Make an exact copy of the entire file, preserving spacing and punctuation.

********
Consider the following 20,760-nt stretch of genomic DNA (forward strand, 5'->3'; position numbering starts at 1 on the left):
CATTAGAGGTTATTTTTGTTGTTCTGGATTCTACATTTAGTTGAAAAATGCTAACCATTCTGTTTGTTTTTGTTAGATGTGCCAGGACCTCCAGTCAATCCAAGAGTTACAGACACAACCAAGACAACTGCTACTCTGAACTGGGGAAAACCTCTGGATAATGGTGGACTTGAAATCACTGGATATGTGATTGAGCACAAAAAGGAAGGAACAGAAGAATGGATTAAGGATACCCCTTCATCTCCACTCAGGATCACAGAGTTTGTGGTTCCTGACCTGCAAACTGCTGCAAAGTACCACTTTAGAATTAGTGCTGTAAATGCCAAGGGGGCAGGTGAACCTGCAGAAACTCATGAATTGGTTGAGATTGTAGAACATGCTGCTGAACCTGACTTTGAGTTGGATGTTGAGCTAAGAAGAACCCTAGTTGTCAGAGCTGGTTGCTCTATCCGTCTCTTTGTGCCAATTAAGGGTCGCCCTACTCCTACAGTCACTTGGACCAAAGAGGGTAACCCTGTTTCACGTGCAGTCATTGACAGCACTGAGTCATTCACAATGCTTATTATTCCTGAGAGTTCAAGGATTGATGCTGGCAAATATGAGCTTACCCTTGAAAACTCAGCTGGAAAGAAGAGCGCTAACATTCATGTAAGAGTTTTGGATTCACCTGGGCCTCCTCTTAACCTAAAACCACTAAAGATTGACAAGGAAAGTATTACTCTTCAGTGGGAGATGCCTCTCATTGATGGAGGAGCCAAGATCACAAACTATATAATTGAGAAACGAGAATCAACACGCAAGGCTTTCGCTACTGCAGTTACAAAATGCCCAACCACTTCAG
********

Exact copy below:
Consider the following 20,760-nt stretch of genomic DNA (forward strand, 5'->3'; position numbering starts at 1 on the left):
CATTAGAGGTTATTTTTGTTGTTCTGGATTCTACATTTAGTTGAAAAATGCTAACCATTCTGTTTGTTTTTGTTAGATGTGCCAGGACCTCCAGTCAATCCAAGAGTTACAGACACAACCAAGACAACTGCTACTCTGAACTGGGGAAAACCTCTGGATAATGGTGGACTTGAAATCACTGGATATGTGATTGAGCACAAAAAGGAAGGAACAGAAGAATGGATTAAGGATACCCCTTCATCTCCACTCAGGATCACAGAGTTTGTGGTTCCTGACCTGCAAACTGCTGCAAAGTACCACTTTAGAATTAGTGCTGTAAATGCCAAGGGGGCAGGTGAACCTGCAGAAACTCATGAATTGGTTGAGATTGTAGAACATGCTGCTGAACCTGACTTTGAGTTGGATGTTGAGCTAAGAAGAACCCTAGTTGTCAGAGCTGGTTGCTCTATCCGTCTCTTTGTGCCAATTAAGGGTCGCCCTACTCCTACAGTCACTTGGACCAAAGAGGGTAACCCTGTTTCACGTGCAGTCATTGACAGCACTGAGTCATTCACAATGCTTATTATTCCTGAGAGTTCAAGGATTGATGCTGGCAAATATGAGCTTACCCTTGAAAACTCAGCTGGAAAGAAGAGCGCTAACATTCATGTAAGAGTTTTGGATTCACCTGGGCCTCCTCTTAACCTAAAACCACTAAAGATTGACAAGGAAAGTATTACTCTTCAGTGGGAGATGCCTCTCATTGATGGAGGAGCCAAGATCACAAACTATATAATTGAGAAACGAGAATCAACACGCAAGGCTTTCGCTACTGCAGTTACAAAATGCCCAACCACTTCAG